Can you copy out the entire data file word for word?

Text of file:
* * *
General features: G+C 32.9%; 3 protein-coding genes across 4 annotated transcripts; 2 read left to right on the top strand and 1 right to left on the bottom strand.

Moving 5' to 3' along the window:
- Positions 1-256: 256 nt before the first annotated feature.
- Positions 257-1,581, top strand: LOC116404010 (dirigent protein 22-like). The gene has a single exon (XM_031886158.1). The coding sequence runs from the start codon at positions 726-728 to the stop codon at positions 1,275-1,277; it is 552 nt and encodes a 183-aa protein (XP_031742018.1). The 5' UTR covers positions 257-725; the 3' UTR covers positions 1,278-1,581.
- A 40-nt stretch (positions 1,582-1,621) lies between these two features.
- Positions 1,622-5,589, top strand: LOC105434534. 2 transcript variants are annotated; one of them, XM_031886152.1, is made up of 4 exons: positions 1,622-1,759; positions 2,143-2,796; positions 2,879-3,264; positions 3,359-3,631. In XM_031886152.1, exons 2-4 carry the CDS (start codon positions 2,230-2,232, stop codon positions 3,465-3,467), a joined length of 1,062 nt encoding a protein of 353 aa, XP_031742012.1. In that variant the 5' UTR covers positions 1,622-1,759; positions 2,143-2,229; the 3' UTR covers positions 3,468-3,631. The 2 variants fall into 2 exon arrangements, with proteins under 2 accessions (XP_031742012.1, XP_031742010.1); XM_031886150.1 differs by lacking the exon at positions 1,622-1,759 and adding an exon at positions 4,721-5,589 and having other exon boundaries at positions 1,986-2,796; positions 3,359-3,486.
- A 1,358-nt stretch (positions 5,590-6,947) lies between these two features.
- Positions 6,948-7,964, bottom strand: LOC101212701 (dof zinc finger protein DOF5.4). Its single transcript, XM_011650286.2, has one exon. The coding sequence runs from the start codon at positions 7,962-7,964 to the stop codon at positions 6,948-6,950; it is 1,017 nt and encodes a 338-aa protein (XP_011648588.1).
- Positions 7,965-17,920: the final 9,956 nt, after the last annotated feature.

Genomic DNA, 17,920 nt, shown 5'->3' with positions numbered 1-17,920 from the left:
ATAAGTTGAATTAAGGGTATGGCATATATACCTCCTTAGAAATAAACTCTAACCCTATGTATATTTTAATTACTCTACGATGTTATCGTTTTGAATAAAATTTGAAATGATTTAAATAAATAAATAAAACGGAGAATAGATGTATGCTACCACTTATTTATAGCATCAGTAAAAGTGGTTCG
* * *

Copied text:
General features: G+C 32.9%; 3 protein-coding genes across 4 annotated transcripts; 2 read left to right on the top strand and 1 right to left on the bottom strand.

Moving 5' to 3' along the window:
- Positions 1-256: 256 nt before the first annotated feature.
- Positions 257-1,581, top strand: LOC116404010 (dirigent protein 22-like). The gene has a single exon (XM_031886158.1). The coding sequence runs from the start codon at positions 726-728 to the stop codon at positions 1,275-1,277; it is 552 nt and encodes a 183-aa protein (XP_031742018.1). The 5' UTR covers positions 257-725; the 3' UTR covers positions 1,278-1,581.
- A 40-nt stretch (positions 1,582-1,621) lies between these two features.
- Positions 1,622-5,589, top strand: LOC105434534. 2 transcript variants are annotated; one of them, XM_031886152.1, is made up of 4 exons: positions 1,622-1,759; positions 2,143-2,796; positions 2,879-3,264; positions 3,359-3,631. In XM_031886152.1, exons 2-4 carry the CDS (start codon positions 2,230-2,232, stop codon positions 3,465-3,467), a joined length of 1,062 nt encoding a protein of 353 aa, XP_031742012.1. In that variant the 5' UTR covers positions 1,622-1,759; positions 2,143-2,229; the 3' UTR covers positions 3,468-3,631. The 2 variants fall into 2 exon arrangements, with proteins under 2 accessions (XP_031742012.1, XP_031742010.1); XM_031886150.1 differs by lacking the exon at positions 1,622-1,759 and adding an exon at positions 4,721-5,589 and having other exon boundaries at positions 1,986-2,796; positions 3,359-3,486.
- A 1,358-nt stretch (positions 5,590-6,947) lies between these two features.
- Positions 6,948-7,964, bottom strand: LOC101212701 (dof zinc finger protein DOF5.4). Its single transcript, XM_011650286.2, has one exon. The coding sequence runs from the start codon at positions 7,962-7,964 to the stop codon at positions 6,948-6,950; it is 1,017 nt and encodes a 338-aa protein (XP_011648588.1).
- Positions 7,965-17,920: the final 9,956 nt, after the last annotated feature.

Genomic DNA, 17,920 nt, shown 5'->3' with positions numbered 1-17,920 from the left:
ATAAGTTGAATTAAGGGTATGGCATATATACCTCCTTAGAAATAAACTCTAACCCTATGTATATTTTAATTACTCTACGATGTTATCGTTTTGAATAAAATTTGAAATGATTTAAATAAATAAATAAAACGGAGAATAGATGTATGCTACCACTTATTTATAGCATCAGTAAAAGTGGTTCG